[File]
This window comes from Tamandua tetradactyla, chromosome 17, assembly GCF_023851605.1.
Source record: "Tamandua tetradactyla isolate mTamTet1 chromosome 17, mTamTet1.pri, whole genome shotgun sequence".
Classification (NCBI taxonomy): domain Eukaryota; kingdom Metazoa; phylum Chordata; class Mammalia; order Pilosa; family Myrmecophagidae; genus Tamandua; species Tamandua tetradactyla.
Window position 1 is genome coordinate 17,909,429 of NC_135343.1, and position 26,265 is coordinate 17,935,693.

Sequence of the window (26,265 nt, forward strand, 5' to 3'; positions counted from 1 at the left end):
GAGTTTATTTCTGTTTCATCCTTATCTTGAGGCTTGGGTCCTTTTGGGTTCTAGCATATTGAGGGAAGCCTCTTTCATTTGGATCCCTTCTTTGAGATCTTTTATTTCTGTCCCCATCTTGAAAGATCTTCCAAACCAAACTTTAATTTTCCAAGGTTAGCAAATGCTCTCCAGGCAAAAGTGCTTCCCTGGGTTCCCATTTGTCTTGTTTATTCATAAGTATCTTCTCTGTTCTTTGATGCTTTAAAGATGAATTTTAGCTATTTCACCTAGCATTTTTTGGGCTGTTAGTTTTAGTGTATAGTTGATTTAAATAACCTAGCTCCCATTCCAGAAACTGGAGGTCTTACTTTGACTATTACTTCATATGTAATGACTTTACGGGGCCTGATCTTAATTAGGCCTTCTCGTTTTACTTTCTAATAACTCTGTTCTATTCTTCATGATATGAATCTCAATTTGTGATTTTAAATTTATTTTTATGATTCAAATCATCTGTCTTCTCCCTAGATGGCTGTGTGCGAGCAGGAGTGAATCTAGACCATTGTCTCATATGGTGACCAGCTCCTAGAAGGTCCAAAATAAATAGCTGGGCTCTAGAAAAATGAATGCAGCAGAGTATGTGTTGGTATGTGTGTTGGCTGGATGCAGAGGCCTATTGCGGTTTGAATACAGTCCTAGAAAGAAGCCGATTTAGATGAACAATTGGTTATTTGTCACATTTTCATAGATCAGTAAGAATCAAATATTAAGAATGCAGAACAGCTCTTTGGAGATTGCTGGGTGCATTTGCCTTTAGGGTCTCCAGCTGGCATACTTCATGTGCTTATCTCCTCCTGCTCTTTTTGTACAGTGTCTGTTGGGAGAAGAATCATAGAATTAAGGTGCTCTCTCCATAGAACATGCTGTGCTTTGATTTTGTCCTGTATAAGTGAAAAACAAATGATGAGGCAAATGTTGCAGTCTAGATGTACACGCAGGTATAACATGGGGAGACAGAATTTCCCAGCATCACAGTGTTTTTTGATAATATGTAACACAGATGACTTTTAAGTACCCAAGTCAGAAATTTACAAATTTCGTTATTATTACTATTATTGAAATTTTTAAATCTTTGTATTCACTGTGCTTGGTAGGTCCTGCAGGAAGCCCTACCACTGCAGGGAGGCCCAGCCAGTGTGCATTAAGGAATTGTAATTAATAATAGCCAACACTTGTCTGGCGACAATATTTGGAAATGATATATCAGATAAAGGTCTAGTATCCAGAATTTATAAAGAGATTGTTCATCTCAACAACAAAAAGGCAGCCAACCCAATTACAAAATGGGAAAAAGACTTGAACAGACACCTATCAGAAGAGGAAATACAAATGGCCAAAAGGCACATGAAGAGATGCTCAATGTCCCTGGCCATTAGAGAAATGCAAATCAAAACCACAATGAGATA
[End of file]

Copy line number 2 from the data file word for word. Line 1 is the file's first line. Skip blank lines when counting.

Source record: "Tamandua tetradactyla isolate mTamTet1 chromosome 17, mTamTet1.pri, whole genome shotgun sequence".